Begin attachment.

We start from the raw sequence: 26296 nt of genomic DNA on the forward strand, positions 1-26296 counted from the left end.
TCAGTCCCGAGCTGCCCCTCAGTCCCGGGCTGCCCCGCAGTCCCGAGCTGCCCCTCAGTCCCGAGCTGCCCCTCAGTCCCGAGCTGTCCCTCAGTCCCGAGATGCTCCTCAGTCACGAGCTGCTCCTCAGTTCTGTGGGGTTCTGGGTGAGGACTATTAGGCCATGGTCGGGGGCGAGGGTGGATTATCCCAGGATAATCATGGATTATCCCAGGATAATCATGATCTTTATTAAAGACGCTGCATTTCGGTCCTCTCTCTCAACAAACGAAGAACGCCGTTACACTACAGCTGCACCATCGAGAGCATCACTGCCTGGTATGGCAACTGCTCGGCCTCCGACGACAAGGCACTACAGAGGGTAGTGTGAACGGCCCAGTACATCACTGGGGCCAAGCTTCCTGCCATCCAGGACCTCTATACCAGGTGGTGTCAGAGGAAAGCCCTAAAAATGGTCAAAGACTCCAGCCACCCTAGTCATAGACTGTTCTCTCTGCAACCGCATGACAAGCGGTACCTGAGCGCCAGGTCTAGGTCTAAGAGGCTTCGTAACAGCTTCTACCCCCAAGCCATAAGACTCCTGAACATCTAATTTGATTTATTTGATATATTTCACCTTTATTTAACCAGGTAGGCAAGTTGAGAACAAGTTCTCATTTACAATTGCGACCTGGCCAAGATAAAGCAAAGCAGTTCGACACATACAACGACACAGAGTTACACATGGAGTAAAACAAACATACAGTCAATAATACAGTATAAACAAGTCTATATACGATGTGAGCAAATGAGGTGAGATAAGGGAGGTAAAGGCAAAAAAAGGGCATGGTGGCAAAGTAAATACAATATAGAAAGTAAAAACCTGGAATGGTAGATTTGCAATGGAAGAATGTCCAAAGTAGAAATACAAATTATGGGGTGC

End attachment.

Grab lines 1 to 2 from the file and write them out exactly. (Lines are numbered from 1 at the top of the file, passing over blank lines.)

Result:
We start from the raw sequence: 26296 nt of genomic DNA on the forward strand, positions 1-26296 counted from the left end.
TCAGTCCCGAGCTGCCCCTCAGTCCCGGGCTGCCCCGCAGTCCCGAGCTGCCCCTCAGTCCCGAGCTGCCCCTCAGTCCCGAGCTGTCCCTCAGTCCCGAGATGCTCCTCAGTCACGAGCTGCTCCTCAGTTCTGTGGGGTTCTGGGTGAGGACTATTAGGCCATGGTCGGGGGCGAGGGTGGATTATCCCAGGATAATCATGGATTATCCCAGGATAATCATGATCTTTATTAAAGACGCTGCATTTCGGTCCTCTCTCTCAACAAACGAAGAACGCCGTTACACTACAGCTGCACCATCGAGAGCATCACTGCCTGGTATGGCAACTGCTCGGCCTCCGACGACAAGGCACTACAGAGGGTAGTGTGAACGGCCCAGTACATCACTGGGGCCAAGCTTCCTGCCATCCAGGACCTCTATACCAGGTGGTGTCAGAGGAAAGCCCTAAAAATGGTCAAAGACTCCAGCCACCCTAGTCATAGACTGTTCTCTCTGCAACCGCATGACAAGCGGTACCTGAGCGCCAGGTCTAGGTCTAAGAGGCTTCGTAACAGCTTCTACCCCCAAGCCATAAGACTCCTGAACATCTAATTTGATTTATTTGATATATTTCACCTTTATTTAACCAGGTAGGCAAGTTGAGAACAAGTTCTCATTTACAATTGCGACCTGGCCAAGATAAAGCAAAGCAGTTCGACACATACAACGACACAGAGTTACACATGGAGTAAAACAAACATACAGTCAATAATACAGTATAAACAAGTCTATATACGATGTGAGCAAATGAGGTGAGATAAGGGAGGTAAAGGCAAAAAAAGGGCATGGTGGCAAAGTAAATACAATATAGAAAGTAAAAACCTGGAATGGTAGATTTGCAATGGAAGAATGTCCAAAGTAGAAATACAAATTATGGGGTGC